# Machine Learning - Linear (Regression|Model)

### Table of Contents

## About

Linear regression is a regression method (ie mathematical technique for predicting numeric outcome) based on the resolution of linear equation.

This is a classical statistical method dating back more than 2 centuries (from 1805).

The linear model is an important example of a parametric model.

Linear regression is very extensible and can be used to capture non-linear effects.

This is very simple model which means it can be interpreted.

There's, typically, a small number of coefficients. If we have a small number of features that are important,, it predicts future data quite well in a lot of cases, despite it's simplicity.

## Articles Related

## Problem definition

You have a cloud of data points in (2|n) dimensions and are looking for the best straight (line|hyperline) fit.

You might have more than 2 dimensions. It's a standard matrix problem.

## Assumption

- Linear Regression assumes that the dependence of the target <math>Y</math> on the predictors <math>X_1, ..., X_p</math> is linear. Even if true regression functions are never linear.

## Model

It produces a model that is a linear function (i.e., a weighted sum) of the input attributes.

There are non-linear methods that build trees of linear models.

In two dimensions, it's a line, in three a plane, in N, a hyperplane.

Formula:

<math>Y = B_0 + B_1.X_1 + B_2.X_2+ \dots +B_p.X_p</math>

where:

- the B values are weight (known also as regression coefficient or
**parameters**). - the X values are the value of the predictors variable.

Linear Regression works naturally with numeric classes (not with nominal ones) because the predictors are multiplied by weights but can be used for classification as well.

## Procedure

- Calculate weights (B) from training data. Large correlation is good, and the value cannot be greater than 1.

## Classification

### Two‐class problem

Linear regression can be used for binary classification as well:

- Calculate a linear function using regression
- and then apply a threshold to decide whether it's 0 or 1 (two-valued nominal classes).

Steps:

- On the training dataset: convert the class to binary attributes (0 and 1)
- Use the regression output and the nominal class as an input for One_Rule in order to define a threshold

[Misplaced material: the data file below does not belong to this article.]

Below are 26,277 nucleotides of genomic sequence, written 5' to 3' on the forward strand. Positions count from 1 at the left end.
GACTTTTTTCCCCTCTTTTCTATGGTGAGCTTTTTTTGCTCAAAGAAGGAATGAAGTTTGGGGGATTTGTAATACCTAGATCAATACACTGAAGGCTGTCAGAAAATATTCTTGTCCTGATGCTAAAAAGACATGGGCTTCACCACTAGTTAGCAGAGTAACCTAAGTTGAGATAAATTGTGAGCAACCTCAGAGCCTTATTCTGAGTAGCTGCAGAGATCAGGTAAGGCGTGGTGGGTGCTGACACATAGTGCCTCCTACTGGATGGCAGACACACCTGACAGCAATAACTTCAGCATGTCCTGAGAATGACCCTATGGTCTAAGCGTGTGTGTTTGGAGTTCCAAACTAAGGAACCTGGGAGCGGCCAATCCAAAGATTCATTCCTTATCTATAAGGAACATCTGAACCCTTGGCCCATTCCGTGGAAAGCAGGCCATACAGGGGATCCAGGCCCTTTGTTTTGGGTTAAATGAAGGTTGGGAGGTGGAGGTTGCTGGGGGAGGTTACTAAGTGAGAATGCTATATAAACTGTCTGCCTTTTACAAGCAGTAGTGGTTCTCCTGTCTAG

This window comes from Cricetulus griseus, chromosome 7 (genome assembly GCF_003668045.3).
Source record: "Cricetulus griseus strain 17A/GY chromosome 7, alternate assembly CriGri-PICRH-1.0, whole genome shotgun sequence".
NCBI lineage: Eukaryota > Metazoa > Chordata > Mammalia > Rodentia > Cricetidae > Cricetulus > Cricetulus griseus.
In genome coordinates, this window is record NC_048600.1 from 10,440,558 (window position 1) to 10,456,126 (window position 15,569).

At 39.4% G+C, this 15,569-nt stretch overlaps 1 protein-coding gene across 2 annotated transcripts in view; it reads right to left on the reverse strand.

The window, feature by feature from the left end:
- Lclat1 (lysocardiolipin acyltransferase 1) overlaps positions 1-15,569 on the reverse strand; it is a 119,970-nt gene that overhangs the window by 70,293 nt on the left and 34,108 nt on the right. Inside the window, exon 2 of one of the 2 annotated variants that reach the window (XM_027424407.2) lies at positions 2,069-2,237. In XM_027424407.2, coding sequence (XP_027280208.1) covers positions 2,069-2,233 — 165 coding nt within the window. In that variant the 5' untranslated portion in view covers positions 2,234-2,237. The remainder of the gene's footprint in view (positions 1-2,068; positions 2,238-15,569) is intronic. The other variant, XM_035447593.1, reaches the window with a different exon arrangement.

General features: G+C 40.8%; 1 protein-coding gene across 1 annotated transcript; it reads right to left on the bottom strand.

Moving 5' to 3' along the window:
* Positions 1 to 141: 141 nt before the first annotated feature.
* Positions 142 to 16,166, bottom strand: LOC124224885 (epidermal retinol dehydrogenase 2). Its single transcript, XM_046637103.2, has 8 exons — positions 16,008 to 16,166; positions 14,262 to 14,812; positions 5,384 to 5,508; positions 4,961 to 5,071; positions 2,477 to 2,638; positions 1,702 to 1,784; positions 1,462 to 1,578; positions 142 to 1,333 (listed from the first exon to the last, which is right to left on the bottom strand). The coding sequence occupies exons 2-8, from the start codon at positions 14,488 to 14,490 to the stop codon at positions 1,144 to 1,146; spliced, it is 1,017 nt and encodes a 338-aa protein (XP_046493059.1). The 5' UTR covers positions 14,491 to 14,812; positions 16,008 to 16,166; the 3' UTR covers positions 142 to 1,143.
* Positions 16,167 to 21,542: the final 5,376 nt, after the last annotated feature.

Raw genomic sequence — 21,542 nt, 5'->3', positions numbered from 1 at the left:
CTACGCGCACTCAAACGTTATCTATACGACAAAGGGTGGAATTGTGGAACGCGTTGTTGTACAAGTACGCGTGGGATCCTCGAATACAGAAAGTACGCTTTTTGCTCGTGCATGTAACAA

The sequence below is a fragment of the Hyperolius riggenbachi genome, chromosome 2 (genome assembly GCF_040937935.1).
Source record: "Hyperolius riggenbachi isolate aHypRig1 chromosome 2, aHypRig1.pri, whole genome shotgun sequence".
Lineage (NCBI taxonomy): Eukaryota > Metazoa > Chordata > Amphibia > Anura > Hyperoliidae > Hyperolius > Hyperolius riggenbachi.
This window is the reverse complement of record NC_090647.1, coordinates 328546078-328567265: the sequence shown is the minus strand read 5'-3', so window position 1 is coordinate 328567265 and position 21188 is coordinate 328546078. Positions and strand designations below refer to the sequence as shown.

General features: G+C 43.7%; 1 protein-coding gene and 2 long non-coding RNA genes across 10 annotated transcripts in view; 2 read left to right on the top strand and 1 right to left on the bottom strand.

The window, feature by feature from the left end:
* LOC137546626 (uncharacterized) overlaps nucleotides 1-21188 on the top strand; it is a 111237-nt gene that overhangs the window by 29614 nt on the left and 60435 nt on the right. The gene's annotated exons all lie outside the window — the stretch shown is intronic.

- Use this threshold for predicting class 0 or 1

### Multi-class problem

For more class labels than 2, the following methods can be used:

- multi-response linear regression
- pairwise linear regression

Steps:

- Training: perform a regression for each class. N regression for a problem where there are n different classes. Set output to 1 for training instances that belong to the class, 0 for instances that don’t
- Prediction:
- choose the class with the largest output
- or use “pairwise linear regression”, which performs a regression for every pair of classes

**Example for multi-response linear regression:**

For a three class problem, we create three prediction model where the target is one class and zero for the others.
If the actual and predicted outputs for the third instance are:

Instance Id | Model | Numeric Class | Prediction |
---|---|---|---|

3 | Blue | 0 | 0.359 |

3 | Green | 1 | 0.322 |

3 | Red | 0 | 0.32 |

the predicted class is Blue because the first model predicts the largest output.

The actual class of the instance 3 is Green because the numeric class is a 1 in the second model

## Improvement

By replacing ordinary least squares fitting with some alternative fitting procedures, simple linear model can be improved in terms of:

- Prediction Accuracy: especially when p > n, to control the variance.

## Performance

M5P performs quite a lot better than Linear Regression.

## Implementation

### Weka

Weka has a **supervised** attribute filter (not the “unsupervised” one) called NominalToBinary that converts a nominal attribute into the same set of binary attributes used by LinearRegression and M5P.

To show the original instance numbers alongside the predictions, use the AddID unsupervised attribute filter, and the “Output additional attributes” option from the Classifier panel “More options …” menu. Be sure to use the attribute *index* (e.g., 1) rather than the attribute *name* (e.g., ID).